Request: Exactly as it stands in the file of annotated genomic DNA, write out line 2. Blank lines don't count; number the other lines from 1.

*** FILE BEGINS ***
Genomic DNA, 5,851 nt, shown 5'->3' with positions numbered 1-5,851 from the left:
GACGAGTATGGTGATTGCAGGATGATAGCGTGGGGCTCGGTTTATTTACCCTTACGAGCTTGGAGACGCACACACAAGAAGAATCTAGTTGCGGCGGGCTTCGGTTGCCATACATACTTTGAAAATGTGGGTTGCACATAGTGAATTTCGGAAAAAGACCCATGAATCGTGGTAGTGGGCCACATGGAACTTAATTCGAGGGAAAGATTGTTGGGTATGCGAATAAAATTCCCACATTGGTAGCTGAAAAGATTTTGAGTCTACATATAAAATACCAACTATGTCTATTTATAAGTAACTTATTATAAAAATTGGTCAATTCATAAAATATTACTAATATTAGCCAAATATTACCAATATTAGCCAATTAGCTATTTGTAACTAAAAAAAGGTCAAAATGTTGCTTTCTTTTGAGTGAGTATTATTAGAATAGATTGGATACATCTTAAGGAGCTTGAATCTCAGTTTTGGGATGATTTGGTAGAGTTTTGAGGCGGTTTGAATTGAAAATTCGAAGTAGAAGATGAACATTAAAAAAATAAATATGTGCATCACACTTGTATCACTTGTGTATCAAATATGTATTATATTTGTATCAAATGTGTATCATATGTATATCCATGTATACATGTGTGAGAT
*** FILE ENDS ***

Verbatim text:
GACGAGTATGGTGATTGCAGGATGATAGCGTGGGGCTCGGTTTATTTACCCTTACGAGCTTGGAGACGCACACACAAGAAGAATCTAGTTGCGGCGGGCTTCGGTTGCCATACATACTTTGAAAATGTGGGTTGCACATAGTGAATTTCGGAAAAAGACCCATGAATCGTGGTAGTGGGCCACATGGAACTTAATTCGAGGGAAAGATTGTTGGGTATGCGAATAAAATTCCCACATTGGTAGCTGAAAAGATTTTGAGTCTACATATAAAATACCAACTATGTCTATTTATAAGTAACTTATTATAAAAATTGGTCAATTCATAAAATATTACTAATATTAGCCAAATATTACCAATATTAGCCAATTAGCTATTTGTAACTAAAAAAAGGTCAAAATGTTGCTTTCTTTTGAGTGAGTATTATTAGAATAGATTGGATACATCTTAAGGAGCTTGAATCTCAGTTTTGGGATGATTTGGTAGAGTTTTGAGGCGGTTTGAATTGAAAATTCGAAGTAGAAGATGAACATTAAAAAAATAAATATGTGCATCACACTTGTATCACTTGTGTATCAAATATGTATTATATTTGTATCAAATGTGTATCATATGTATATCCATGTATACATGTGTGAGAT